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Find "Dinos in the Wild":

Now through August 13, 2023, Compsognathus dinosaur statues will be placed at partner sites throughout Roger Williams Park and Audubon Society of Rhode Island sites for YOU to discover.

Modern Day Dinosaurs – A Bird Conservation Lecture Series

Keep exploring. Keep observing. Keep discovering!

Bird Banding & Lecture at Audubon Nature Center & Aquarium

Observe bird banding, where experts capture, band, measure and release songbirds in order to record their movements. Bird Banding (June 24)  ;  Bird Banding (July 29)  ;  Bird Banding (August 12)

Join RWPZoo staff for an informative talk about North American songbirds and AZA’s efforts to help songbirds and other local species. Bird Lecture (August 3) >

Bird sitting on a branch

Managing Bird Populations Lecture at Roger Williams Park Zoo

Now more than ever, there is an urgent need to understand the habitat and nutritional requirements of birds throughout the year. This talk will discuss Audubon’s Avian Research Initiative, provide an overview of data collected to date and identify the work that is planned in the future. Bird Lecture (July 20) >

Baby bird in a nest with mouth open

Spotlight on Piping Plovers & Saltmarsh Sparrows Lecture at RI Museum of Natural History & Planetarium

Learn about RI’s coastal habitats. Learn about the biology of piping plovers and saltmarsh sparrows, their current status in Rhode Island, and ongoing management efforts. Bird Lecture & Ornithology Museum Vault Tour (August 10) >

Piping Plover bird walking

Did You Know? Not all dinosaurs are extinct!

Birds evolved from a group of meat-eating dinosaurs called theropods? Are you surprised to know their are still dinosaurs among us? As with all science, what we know today is different than what we knew yesterday or what we might know tomorrow. Your discoveries today may shape the science of tomorrow! Recent research has unearthed many evolutionary connections, including coloring, body covering and skeletal structure.

Bird Conservation Resources & FAQs

What is the North American Songbird SAFE Program?

Roger Williams Park Zoo is proud to announce its participation in the North American Songbird SAFE (Saving Animals From Extinction) program! The goal of Saving Animals From Extinction North American Songbirds is to reduce the threats to North American songbirds and secure sustainable wild populations of these species throughout their ranges.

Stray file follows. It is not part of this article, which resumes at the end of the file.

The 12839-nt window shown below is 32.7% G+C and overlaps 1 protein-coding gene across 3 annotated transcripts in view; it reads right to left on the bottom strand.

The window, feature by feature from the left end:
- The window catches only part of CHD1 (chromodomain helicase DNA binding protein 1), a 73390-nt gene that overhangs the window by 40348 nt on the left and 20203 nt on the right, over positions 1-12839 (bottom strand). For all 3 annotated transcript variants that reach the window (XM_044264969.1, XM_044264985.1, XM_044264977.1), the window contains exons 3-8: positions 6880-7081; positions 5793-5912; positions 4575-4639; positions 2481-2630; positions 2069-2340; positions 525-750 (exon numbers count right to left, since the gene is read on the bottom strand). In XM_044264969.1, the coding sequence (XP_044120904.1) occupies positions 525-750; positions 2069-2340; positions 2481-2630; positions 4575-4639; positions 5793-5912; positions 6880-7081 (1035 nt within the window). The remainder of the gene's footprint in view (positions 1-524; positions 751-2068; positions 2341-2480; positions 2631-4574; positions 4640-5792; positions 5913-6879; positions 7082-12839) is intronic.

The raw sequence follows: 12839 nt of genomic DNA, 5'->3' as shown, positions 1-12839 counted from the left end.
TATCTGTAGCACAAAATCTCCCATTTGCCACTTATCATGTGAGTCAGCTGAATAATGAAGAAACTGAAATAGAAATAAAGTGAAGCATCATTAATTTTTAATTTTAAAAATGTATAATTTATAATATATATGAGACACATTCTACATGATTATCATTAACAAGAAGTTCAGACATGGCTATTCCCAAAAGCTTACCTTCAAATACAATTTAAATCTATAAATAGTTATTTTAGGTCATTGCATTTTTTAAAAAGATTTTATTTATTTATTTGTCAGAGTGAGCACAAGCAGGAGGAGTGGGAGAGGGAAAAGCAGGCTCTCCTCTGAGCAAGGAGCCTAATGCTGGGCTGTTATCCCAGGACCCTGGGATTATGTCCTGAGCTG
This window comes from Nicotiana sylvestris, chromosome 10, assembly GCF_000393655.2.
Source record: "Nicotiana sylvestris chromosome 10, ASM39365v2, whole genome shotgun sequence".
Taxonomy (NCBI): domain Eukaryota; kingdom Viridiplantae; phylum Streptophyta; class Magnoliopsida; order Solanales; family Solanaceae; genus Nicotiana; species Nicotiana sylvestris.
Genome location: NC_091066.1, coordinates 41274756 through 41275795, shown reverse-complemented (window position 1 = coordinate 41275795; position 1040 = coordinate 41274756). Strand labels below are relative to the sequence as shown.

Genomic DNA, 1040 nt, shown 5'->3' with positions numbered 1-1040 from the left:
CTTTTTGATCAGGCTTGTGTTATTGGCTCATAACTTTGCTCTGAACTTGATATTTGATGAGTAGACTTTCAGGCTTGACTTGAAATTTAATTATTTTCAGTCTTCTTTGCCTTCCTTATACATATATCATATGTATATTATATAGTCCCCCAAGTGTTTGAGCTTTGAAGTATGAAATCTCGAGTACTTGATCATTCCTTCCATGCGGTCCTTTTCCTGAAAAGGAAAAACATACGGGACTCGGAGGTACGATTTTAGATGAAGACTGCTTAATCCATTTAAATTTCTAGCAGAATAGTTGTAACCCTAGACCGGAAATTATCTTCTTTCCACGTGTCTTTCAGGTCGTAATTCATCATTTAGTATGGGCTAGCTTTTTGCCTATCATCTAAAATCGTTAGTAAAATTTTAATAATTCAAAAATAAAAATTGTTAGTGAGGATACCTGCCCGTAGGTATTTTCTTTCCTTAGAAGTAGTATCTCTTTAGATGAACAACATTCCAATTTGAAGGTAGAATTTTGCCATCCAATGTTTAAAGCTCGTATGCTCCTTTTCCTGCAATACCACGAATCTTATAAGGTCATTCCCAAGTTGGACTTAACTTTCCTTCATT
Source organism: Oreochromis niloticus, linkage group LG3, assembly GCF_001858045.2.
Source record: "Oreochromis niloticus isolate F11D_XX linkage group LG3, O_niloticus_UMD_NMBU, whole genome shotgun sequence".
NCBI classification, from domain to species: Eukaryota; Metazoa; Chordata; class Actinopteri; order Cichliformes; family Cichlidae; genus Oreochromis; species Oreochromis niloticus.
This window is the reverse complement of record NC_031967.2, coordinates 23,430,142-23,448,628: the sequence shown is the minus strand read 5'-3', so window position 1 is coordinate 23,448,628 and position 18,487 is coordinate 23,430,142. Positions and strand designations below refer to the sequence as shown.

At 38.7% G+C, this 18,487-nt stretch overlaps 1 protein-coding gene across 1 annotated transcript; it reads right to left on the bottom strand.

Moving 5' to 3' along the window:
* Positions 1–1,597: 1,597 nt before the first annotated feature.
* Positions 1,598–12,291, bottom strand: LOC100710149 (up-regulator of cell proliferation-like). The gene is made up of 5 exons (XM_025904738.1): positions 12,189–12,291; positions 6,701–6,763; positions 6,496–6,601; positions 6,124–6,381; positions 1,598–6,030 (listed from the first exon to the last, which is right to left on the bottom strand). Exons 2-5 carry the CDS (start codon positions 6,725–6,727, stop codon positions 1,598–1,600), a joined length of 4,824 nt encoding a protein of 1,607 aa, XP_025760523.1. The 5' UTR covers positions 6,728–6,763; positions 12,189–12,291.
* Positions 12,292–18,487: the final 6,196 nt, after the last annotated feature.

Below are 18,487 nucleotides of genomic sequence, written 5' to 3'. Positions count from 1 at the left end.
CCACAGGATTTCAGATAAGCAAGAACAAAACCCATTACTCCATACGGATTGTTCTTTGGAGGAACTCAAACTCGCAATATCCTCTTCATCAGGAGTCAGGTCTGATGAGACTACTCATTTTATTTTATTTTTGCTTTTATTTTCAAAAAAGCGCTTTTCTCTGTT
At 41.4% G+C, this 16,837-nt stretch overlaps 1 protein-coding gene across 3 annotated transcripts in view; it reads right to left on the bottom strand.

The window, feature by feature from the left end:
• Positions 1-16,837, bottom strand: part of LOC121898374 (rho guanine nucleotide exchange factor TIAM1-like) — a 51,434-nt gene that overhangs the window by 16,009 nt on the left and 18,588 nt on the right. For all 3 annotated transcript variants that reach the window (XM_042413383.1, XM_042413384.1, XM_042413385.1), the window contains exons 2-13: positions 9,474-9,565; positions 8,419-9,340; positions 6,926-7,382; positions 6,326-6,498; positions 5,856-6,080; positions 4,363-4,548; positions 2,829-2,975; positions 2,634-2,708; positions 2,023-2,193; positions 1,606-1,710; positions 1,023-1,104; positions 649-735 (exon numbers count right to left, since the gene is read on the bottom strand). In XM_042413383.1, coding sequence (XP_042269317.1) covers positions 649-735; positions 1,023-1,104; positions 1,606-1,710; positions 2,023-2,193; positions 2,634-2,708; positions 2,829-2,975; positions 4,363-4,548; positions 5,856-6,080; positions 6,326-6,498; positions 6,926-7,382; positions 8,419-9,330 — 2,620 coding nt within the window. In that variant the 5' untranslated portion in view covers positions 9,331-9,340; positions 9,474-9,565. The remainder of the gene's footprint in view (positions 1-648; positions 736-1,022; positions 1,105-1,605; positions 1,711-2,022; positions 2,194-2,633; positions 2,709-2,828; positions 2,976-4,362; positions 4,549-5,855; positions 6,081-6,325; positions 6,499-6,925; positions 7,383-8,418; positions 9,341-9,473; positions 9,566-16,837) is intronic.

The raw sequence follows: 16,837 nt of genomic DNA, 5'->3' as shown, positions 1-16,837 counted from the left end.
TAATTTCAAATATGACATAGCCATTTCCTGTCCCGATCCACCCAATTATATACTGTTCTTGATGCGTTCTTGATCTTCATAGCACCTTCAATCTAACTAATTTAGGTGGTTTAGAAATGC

The North American Songbird SAFE focuses on three areas of native songbird conservation.

  1. Reduce bird collisions with glass.
  2. Reducing free-roaming cat impacts on wildlife.
  3. Preserving, enhancing, and building native habitats.

Keep a look out on your next visit for the many ways in which we are participating in this important initiative, including:

  • New decals on windows to prevent bird collisions. (Stickers were created by
  • Certified Bird Friendly coffee thanks to our partners at Fogbuster Coffee Works, is now available at locations throughout the Zoo!
  • Installation of more native plants to provide food and refuge to birds.
  • Bird houses designed specifically for local songbirds.
  • Coming soon! In collaboration with USFWS, the Zoo will be installing a MOTUS tower on the roof of our Education Center.
    • These towers have antennas that can pick up the signal from a tagged individual if they fly within a few kilometers of a tower. Staging these towers along migration routes creates a virtual net to capture the animals’ information. Imagine having check-points along migratory routes to see which path they’re taking.

And stay tuned for more information on upcoming bird walks and a new bird feeder live streaming webcam!

What to do if you found a baby bird, sick or injured wildlife?

If you find a baby bird, it likely does not need your help unless it is featherless or has its eyes closed. These birds are nestlings and aren’t ready to leave the nest yet. If you can locate the nest nearby, the best thing to do is simply place the nestling back in the nest. If you cannot locate the nest, leave the nestling where you found it or move it to a shaded area. The parents will come back. Don’t worry, your scent won’t deter the parents.

As birds get bigger, they outgrow the nest and need room to move around, flap their wings and learn to fly. These more developed birds are fledglings and they can easily be identified by their more developed feathers. They can hop and flutter on their own. Fledglings don’t need help – their parents are nearby and still caring for them. Be sure to give them plenty of space.

If you have found what you think is an injured or orphaned wild animal in Rhode Island, please call the Wildlife Clinic of Rhode Island at 401-294-6363 before taking action so they can assess the situation with you in real time. Not all circumstances require intervention. Thank you for caring about the wildlife in your community.


7 Simple Actions to Live Bird Friendly:

Our friends at the The Smithsonian Migratory Bird Center put together this list to help you make your home and lifestyle better for birds and the planet.

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